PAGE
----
Weight Management/ Nutrition. “A man’s health can be judged by which he takes two at a time – pills or stairs” - Joan Welsh. Counting Calories…. What is a calorie? How is caloric content of food determined? How do we determine recommended daily caloric intake? Resting metabolic rate
he takes two at a time – pills or stairs”
- Joan Welsh
Recommended Caloric Intake (for weight increase)
Mats: 2678 Calories daily expenditure (RMR + Activity)
2678 C/ 150 C (per serving) = 17.8 servings to fulfill daily caloric need just with whole milk
Fat: 17.8 servings x 8 g/serving = 142.82 g total (over-consuming since RDI for me is ~85 g)
regular exercise, one you can follow for a
lifetime, anywhere at anytime
w When intake exceeds usage, stored within the cells as fat, particularly in adipocytes
w Have less impact on blood lipid levels
Soft drinks, honey/syrups, ice cream, whole wheat bread, raisins, potatoes, carrots, beer
Moderate GI foods (GI 60-85)
Pastry, pita bread, white rice, orange, popcorn, banana, low-fat ice cream
Low GI foods (GI <60)
Spaghetti, milk, grapefruit, beans, apples, pears, peanuts, and yogurt
Glycemic Index (GI)
The glycemic response to carbohydrate varies depending on the food
Astrand’s Glycogen Loading
1. Complete an exhaustive training bout 7 days before competition.
2. Eat fat and protein for the next 3 days and reduce training load; this increases the activity of glycogen synthase in response to low muscle glycogen.
3. Eat a CHO-rich diet for remaining 3 days before competition and reduce training load; because of increased glycogen synthesis, more glycogen is stored.
w Reduce training intensity
w Eat a normal, healthy mixed diet with at least 55% CHO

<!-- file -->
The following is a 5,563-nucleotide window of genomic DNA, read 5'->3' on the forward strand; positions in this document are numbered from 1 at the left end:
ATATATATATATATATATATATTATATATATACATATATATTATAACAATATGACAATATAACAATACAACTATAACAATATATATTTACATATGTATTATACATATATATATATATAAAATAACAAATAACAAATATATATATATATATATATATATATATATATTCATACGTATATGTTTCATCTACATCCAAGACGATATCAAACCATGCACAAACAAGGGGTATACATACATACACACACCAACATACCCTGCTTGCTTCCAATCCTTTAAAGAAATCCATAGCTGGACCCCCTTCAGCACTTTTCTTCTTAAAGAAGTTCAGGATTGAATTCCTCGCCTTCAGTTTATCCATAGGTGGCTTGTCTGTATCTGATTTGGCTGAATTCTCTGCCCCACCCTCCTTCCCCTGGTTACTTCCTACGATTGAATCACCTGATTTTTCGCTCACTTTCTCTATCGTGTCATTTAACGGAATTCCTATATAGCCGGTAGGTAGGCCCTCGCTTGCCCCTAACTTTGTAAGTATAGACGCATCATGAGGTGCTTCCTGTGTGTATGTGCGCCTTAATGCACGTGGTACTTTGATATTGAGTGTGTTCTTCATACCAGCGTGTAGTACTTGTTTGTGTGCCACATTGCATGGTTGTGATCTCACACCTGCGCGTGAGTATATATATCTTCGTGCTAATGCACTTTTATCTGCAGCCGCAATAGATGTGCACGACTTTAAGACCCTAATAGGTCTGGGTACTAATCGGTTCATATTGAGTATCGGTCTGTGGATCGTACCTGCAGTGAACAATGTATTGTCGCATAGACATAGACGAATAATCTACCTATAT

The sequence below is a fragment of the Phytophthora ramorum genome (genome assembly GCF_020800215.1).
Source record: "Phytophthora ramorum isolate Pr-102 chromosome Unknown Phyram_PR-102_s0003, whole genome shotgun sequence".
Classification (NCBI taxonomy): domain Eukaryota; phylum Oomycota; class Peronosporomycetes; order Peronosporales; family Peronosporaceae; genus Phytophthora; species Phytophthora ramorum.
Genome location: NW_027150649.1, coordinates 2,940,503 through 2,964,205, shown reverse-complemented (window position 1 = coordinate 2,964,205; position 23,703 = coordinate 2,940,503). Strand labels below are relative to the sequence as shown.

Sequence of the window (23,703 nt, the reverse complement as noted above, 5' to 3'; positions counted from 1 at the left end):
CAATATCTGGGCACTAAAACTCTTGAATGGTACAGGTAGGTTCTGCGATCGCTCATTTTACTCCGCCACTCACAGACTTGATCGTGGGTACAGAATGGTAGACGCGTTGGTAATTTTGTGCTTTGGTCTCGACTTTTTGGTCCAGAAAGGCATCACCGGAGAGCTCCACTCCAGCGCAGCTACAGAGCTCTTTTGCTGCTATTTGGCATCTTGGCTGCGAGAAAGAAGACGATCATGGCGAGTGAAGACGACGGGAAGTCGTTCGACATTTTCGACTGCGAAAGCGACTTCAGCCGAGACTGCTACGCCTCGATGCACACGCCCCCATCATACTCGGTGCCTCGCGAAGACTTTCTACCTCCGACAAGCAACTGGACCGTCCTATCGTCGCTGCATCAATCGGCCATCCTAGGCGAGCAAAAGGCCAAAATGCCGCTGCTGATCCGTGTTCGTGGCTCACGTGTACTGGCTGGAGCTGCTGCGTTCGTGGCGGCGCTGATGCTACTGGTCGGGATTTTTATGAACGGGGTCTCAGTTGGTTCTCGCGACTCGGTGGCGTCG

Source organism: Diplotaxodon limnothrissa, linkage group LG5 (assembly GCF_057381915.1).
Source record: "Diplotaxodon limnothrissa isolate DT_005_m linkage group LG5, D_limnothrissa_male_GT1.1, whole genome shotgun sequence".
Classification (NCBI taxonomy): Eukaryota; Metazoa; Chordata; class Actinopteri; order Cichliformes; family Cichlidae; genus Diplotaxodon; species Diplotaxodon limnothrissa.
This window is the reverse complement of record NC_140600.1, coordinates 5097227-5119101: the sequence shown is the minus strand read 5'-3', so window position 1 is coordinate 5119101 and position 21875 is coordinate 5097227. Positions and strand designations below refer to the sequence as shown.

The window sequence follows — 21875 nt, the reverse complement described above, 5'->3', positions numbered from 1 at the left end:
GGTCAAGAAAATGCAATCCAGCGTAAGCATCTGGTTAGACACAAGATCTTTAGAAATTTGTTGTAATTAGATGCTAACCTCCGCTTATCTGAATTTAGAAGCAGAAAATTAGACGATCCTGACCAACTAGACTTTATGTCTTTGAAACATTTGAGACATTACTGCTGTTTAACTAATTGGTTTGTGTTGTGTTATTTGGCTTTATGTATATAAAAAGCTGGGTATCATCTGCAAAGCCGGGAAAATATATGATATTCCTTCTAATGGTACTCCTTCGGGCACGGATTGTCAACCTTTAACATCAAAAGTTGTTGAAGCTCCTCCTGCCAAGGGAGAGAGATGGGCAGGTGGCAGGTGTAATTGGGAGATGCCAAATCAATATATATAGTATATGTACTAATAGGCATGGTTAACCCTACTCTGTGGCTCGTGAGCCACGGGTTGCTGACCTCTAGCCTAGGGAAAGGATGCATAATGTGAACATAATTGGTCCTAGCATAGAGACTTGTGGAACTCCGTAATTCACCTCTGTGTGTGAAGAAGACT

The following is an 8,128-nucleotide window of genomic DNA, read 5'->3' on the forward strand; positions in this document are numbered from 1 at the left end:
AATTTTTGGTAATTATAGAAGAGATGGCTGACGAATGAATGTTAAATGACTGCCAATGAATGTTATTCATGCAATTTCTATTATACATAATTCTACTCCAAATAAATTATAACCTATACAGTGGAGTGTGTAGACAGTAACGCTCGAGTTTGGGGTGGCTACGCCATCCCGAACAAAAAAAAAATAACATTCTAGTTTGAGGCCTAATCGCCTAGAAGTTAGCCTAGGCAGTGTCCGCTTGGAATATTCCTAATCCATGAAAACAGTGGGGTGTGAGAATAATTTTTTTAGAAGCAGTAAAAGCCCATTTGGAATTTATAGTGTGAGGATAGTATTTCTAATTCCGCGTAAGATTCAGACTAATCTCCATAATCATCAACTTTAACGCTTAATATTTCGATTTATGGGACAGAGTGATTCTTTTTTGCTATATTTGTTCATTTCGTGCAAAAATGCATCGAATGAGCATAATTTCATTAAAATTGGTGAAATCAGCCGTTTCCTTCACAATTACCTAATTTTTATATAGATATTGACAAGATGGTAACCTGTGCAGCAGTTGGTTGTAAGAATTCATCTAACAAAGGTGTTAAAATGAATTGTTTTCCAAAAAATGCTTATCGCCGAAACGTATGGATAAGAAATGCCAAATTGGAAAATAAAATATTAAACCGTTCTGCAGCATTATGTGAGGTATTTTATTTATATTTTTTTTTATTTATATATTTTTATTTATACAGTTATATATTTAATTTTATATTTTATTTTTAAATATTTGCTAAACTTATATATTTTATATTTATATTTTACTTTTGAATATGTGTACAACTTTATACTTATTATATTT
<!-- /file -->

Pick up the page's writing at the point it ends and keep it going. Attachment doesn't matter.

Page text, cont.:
3 days before competition
w Reduce training to daily warm-up of 10 to 15 minutes
w Eat a CHO-rich diet
Sherman’s Glycogen Loading
CHO and placebo drinks were taken every 15 min during exercise
Carbohydrate intake during exercise does not produce the same hypoglycemic effects as pre-exercise intake. This difference may be caused by increased muscle fiber glucose uptake during muscle contraction that decreases the need for insulin during exercise, or insulin-binding sites may be altered during muscular activity.
Ergogenic Properties of CHO
w Glycogen loading the muscles may delay onset of fatigue.
w Maintaining normal blood glucose levels may allow the muscles to obtain more energy from blood glucose, sparing liver and muscle glycogen reserves.
Ergogenic Properties of Fat
w Use of FFAs for energy production can delay exhaustion during exercise.
w Chronic endurance training results in more reliance on fat for energy.
w For some individuals, caffeine promotes fat use and improves performance.
Ergogenic Properties of Protein
w Builds fat-free muscle mass.
w Strength athletes need 1.4 to 1.8 g per kg body weight versus 0.8 g per kg RDA (i.e., normal x 2).
w Endurance athletes need 1.2 to 1.4 g per kg body weight versus 0.8 g per kg RDA (i.e., normal x 1.5).
w Diets exceeding 1.8 to 2.0 g per kg body weight per day have not been proven to provide additional benefits and may damage kidney function. Also, excess protein is just converted to fat.
w Supplements are generally not needed providing caloric intake is adequate.